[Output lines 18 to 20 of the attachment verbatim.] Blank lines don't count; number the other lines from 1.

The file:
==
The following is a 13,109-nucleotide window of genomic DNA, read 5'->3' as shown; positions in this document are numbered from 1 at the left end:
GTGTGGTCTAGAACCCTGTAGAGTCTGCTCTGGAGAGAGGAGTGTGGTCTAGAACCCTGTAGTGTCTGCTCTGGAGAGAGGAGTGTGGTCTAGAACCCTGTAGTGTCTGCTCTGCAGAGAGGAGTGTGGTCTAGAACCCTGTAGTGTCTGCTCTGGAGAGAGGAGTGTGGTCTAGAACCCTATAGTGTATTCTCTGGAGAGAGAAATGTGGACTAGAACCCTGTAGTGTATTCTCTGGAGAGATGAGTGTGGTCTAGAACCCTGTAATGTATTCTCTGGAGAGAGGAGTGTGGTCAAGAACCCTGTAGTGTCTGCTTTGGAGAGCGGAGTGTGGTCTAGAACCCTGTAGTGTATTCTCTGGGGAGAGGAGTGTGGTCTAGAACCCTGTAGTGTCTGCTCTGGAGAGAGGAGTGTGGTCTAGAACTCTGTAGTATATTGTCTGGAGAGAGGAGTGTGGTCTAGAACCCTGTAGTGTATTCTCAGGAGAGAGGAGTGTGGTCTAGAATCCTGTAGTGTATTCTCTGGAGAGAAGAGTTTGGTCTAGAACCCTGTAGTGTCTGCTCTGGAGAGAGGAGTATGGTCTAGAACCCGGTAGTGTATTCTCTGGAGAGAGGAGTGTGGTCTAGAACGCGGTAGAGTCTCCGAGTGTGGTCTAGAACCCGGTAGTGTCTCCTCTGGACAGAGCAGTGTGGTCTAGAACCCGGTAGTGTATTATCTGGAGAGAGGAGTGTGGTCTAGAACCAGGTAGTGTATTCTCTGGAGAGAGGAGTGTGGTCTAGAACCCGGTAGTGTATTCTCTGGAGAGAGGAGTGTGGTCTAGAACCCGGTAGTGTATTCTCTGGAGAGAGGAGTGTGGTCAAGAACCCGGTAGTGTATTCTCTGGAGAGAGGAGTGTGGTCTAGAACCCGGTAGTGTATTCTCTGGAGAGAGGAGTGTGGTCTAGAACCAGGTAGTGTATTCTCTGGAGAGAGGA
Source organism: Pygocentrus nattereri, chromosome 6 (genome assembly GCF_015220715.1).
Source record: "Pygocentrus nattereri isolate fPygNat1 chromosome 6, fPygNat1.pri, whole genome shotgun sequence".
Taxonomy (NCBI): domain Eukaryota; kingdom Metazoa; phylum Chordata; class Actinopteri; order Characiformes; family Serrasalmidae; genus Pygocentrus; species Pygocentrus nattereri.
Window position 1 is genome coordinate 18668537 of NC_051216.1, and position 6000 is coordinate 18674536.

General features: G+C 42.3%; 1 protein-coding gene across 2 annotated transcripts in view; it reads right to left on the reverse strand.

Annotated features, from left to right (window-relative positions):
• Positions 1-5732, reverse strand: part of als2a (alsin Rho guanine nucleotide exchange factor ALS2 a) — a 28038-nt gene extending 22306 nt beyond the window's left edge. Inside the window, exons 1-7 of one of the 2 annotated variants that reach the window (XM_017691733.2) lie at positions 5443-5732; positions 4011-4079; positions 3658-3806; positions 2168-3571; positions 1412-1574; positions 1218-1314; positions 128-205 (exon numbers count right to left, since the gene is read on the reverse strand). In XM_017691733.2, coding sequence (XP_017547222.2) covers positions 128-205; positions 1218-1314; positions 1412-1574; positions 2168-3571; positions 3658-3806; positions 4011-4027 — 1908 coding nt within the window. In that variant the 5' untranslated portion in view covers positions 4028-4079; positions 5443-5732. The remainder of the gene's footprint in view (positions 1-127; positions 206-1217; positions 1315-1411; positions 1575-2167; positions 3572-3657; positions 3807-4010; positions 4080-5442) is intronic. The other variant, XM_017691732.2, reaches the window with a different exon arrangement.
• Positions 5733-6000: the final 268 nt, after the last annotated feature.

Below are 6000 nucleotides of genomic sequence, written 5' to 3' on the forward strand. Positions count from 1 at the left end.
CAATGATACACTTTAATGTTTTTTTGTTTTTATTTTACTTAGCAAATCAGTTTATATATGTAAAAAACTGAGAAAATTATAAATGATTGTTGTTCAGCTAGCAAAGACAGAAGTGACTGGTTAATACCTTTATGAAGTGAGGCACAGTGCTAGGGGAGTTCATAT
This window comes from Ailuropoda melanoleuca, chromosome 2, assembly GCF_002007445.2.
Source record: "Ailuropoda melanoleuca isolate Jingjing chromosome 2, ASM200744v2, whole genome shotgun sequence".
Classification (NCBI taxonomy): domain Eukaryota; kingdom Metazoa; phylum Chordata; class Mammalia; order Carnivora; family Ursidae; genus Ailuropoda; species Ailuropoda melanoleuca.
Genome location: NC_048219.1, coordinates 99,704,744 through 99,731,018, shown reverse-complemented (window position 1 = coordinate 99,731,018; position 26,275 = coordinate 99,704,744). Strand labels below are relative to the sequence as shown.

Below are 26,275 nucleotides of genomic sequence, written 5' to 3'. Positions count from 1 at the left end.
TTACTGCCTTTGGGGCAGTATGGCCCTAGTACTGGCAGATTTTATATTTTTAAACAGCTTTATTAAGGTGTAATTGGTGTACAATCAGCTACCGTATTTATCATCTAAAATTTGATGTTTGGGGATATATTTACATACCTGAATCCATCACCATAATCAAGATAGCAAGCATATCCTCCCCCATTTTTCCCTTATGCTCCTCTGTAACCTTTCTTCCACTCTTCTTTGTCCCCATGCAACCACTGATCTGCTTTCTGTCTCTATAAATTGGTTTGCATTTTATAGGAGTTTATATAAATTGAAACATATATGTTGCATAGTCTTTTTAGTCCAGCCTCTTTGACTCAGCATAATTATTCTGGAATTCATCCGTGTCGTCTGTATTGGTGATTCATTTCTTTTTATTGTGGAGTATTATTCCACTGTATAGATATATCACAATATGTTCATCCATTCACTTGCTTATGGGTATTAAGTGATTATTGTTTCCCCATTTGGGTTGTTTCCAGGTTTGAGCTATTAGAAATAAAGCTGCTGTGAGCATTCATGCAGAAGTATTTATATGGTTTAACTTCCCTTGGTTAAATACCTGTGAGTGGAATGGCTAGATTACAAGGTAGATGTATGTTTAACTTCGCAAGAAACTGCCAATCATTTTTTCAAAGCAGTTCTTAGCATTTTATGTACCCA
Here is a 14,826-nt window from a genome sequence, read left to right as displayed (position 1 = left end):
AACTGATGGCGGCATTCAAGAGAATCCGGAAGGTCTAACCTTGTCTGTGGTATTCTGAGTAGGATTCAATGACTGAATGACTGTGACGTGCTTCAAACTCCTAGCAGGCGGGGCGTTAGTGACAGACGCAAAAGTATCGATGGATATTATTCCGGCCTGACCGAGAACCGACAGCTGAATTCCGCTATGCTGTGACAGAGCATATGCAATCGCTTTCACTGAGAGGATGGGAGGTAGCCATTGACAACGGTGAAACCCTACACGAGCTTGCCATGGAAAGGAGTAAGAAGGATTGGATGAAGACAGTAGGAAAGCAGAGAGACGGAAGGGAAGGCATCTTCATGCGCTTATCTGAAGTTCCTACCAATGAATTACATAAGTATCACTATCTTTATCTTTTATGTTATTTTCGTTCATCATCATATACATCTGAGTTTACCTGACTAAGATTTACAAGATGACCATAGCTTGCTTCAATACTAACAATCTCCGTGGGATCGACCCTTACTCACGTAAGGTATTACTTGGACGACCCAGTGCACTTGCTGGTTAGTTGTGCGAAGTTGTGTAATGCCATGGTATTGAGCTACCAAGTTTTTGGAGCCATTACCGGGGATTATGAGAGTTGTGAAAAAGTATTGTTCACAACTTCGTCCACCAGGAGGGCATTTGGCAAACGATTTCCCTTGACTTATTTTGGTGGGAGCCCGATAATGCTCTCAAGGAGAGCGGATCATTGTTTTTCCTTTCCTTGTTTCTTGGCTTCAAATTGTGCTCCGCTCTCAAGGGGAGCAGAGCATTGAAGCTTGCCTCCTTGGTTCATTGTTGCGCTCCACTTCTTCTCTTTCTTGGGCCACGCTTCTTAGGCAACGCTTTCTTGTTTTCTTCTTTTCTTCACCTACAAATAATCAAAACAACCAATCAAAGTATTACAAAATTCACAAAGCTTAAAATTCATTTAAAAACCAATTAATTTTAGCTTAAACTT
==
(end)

TTACTGCCTTTGGGGCAGTATGGCCCTAGTACTGGCAGATTTTATATTTTTAAACAGCTTTATTAAGGTGTAATTGGTGTACAATCAGCTACCGTATTTATCATCTAAAATTTGATGTTTGGGGATATATTTACATACCTGAATCCATCACCATAATCAAGATAGCAAGCATATCCTCCCCCATTTTTCCCTTATGCTCCTCTGTAACCTTTCTTCCACTCTTCTTTGTCCCCATGCAACCACTGATCTGCTTTCTGTCTCTATAAATTGGTTTGCATTTTATAGGAGTTTATATAAATTGAAACATATATGTTGCATAGTCTTTTTAGTCCAGCCTCTTTGACTCAGCATAATTATTCTGGAATTCATCCGTGTCGTCTGTATTGGTGATTCATTTCTTTTTATTGTGGAGTATTATTCCACTGTATAGATATATCACAATATGTTCATCCATTCACTTGCTTATGGGTATTAAGTGATTATTGTTTCCCCATTTGGGTTGTTTCCAGGTTTGAGCTATTAGAAATAAAGCTGCTGTGAGCATTCATGCAGAAGTATTTATATGGTTTAACTTCCCTTGGTTAAATACCTGTGAGTGGAATGGCTAGATTACAAGGTAGATGTATGTTTAACTTCGCAAGAAACTGCCAATCATTTTTTCAAAGCAGTTCTTAGCATTTTATGTACCCA
Here is a 14,826-nt window from a genome sequence, read left to right as displayed (position 1 = left end):
AACTGATGGCGGCATTCAAGAGAATCCGGAAGGTCTAACCTTGTCTGTGGTATTCTGAGTAGGATTCAATGACTGAATGACTGTGACGTGCTTCAAACTCCTAGCAGGCGGGGCGTTAGTGACAGACGCAAAAGTATCGATGGATATTATTCCGGCCTGACCGAGAACCGACAGCTGAATTCCGCTATGCTGTGACAGAGCATATGCAATCGCTTTCACTGAGAGGATGGGAGGTAGCCATTGACAACGGTGAAACCCTACACGAGCTTGCCATGGAAAGGAGTAAGAAGGATTGGATGAAGACAGTAGGAAAGCAGAGAGACGGAAGGGAAGGCATCTTCATGCGCTTATCTGAAGTTCCTACCAATGAATTACATAAGTATCACTATCTTTATCTTTTATGTTATTTTCGTTCATCATCATATACATCTGAGTTTACCTGACTAAGATTTACAAGATGACCATAGCTTGCTTCAATACTAACAATCTCCGTGGGATCGACCCTTACTCACGTAAGGTATTACTTGGACGACCCAGTGCACTTGCTGGTTAGTTGTGCGAAGTTGTGTAATGCCATGGTATTGAGCTACCAAGTTTTTGGAGCCATTACCGGGGATTATGAGAGTTGTGAAAAAGTATTGTTCACAACTTCGTCCACCAGGAGGGCATTTGGCAAACGATTTCCCTTGACTTATTTTGGTGGGAGCCCGATAATGCTCTCAAGGAGAGCGGATCATTGTTTTTCCTTTCCTTGTTTCTTGGCTTCAAATTGTGCTCCGCTCTCAAGGGGAGCAGAGCATTGAAGCTTGCCTCCTTGGTTCATTGTTGCGCTCCACTTCTTCTCTTTCTTGGGCCACGCTTCTTAGGCAACGCTTTCTTGTTTTCTTCTTTTCTTCACCTACAAATAATCAAAACAACCAATCAAAGTATTACAAAATTCACAAAGCTTAAAATTCATTTAAAAACCAATTAATTTTAGCTTAAACTT